A durable power of attorney (“POA”) is an important tool in an estate planner’s arsenal. It is frequently used to appoint an agent to act on a client’s behalf for various legal and financial issues, particularly in the event of incapacity. Typically, the powers conferred are extremely broad, allowing the holder to act in the place and stead of the principal (the person who grants the power to the agent). Properly drafted, it frequently can be used to avoid costly and time consuming guardianship proceedings. Each state has its own requirements for a POA instrument.
New York’s New Form of Power of Attorney
Amid concern that some individuals were misusing POAs, New York recently amended the statutory structure for POAs, effective for POAs executed on or after September 1, 2009. The changes are substantial. The new legislation leaves certain open questions that may be addressed in the future.
The statute provides, unlike prior law, that, unless it specifically states otherwise, a POA is presumed to be “durable.” That is, it will remain valid after the incapacity of the principal, even if a guardian is later appointed by a court. It terminates if the principal, while competent, revokes it, or upon the principal’s death. Under prior law, the principal had to designate specifically that the power would not terminate in the event of incapacity. There are also short term, temporary powers of attorney which are often used for certain designated transactions, such as to convey real estate, enforce contractual rights and the like.
A major change in the new legislation is that the POA must now be signed, dated and acknowledged (i.e., notarized) not just by the principal, but by the agent as well. Other states, such as Pennsylvania, have had this requirement as part of their law for many years. Previously, in New York, the agent was not required to sign the POA and was often unaware of its existence, and thus did not know that he or she could act, or, when the need arose, sometimes declined to accept this responsibility. The new law seeks to avoid these problems.
If the agent is authorized to make “major gifts” (defined in the new statute as gifts totaling more than $500 per recipient), which may be advantageous for estate planning purposes, the POA must now also be accompanied by a special Statutory Major Gifts Rider (“SMGR”). Under prior law, one could incorporate this power into the regular POA instrument. The SMGR must now be signed and acknowledged by the principal, and the principal’s signature must be witnessed by two witnesses, akin to the execution of a will.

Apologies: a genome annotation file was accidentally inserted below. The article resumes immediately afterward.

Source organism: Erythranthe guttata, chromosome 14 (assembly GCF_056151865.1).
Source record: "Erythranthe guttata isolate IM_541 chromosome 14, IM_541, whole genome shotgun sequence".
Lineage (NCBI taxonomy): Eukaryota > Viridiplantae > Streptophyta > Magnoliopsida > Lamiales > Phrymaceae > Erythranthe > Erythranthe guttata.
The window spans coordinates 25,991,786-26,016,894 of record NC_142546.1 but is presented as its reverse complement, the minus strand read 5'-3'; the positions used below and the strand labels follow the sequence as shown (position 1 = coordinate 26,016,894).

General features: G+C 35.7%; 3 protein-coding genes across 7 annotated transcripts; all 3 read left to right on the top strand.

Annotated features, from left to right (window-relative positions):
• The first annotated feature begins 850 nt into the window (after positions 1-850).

A POA under the new regime is not effective until the agent has executed the document. At that point, unless it is a “springing” power, the agent has full rights and responsibilities. As before, the agent usually is given full financial authority over the principal’s assets. An unscrupulous agent could immediately and improperly transfer or otherwise misuse the assets.
A springing power of attorney is a POA that takes effect at a future time. The practical difficulty with this form of a POA is the determination of the grantor’s incapacity, because frequently health care providers do not wish to participate in making that determination. Having the agent make this determination defeats its purpose as there is a risk of abuse. An alternative is to have a third party make this determination in his or her sole and un-reviewable discretion, akin to a “protector” in European trusts. The new statute also introduces the concept of a monitor, who is empowered to act as a watchdog over the transactions made by the agent.
The new law authorizes the inclusion of provisions relating to health care billing and payment matters, but there is still some uncertainty as to whether this permits access to the necessary health care records. A separate form of authorization to release medical information solves that dilemma. POAs prepared under the new law do not grant the same authority as a health care proxy. Accordingly, if one wishes to appoint an agent to make health care decisions in the event of incapacity, a separate New York health care proxy (and, generally, a living will) are still required. This is true in many other states as well.
While the holder of a POA has always been deemed to be a fiduciary, New York’s new law now provides for mandatory record keeping, the right of inspection, and provisions relating to judicial enforcement. The latter is similar to procedures set up in other states, such as Pennsylvania, except that in New York, the matter would be litigated in the general trial court (Supreme) and not in the Surrogate’s Court, while in Pennsylvania exclusive jurisdiction over POAs is vested in the Orphan’s Court. There are presently discussions in New Jersey about evaluating its statutory scheme in light of the changes in its neighboring states.
Selection of Agent is Key
These changes should be workable. As in the past, the critical determination is the selection of the proper agent—one the principal can truly trust, as the powers granted are typically quite broad and the consequences of misuse substantial.
Helpful Tip: The new law seeks to strengthen the existing provisions requiring financial institutions (which now include not only banks, but securities firms and insurance companies as well) to accept the statutory short form POA, and prohibiting them from insisting on their own forms. The statute authorizes a special proceeding to compel the institutions to accept the statutory short form POA.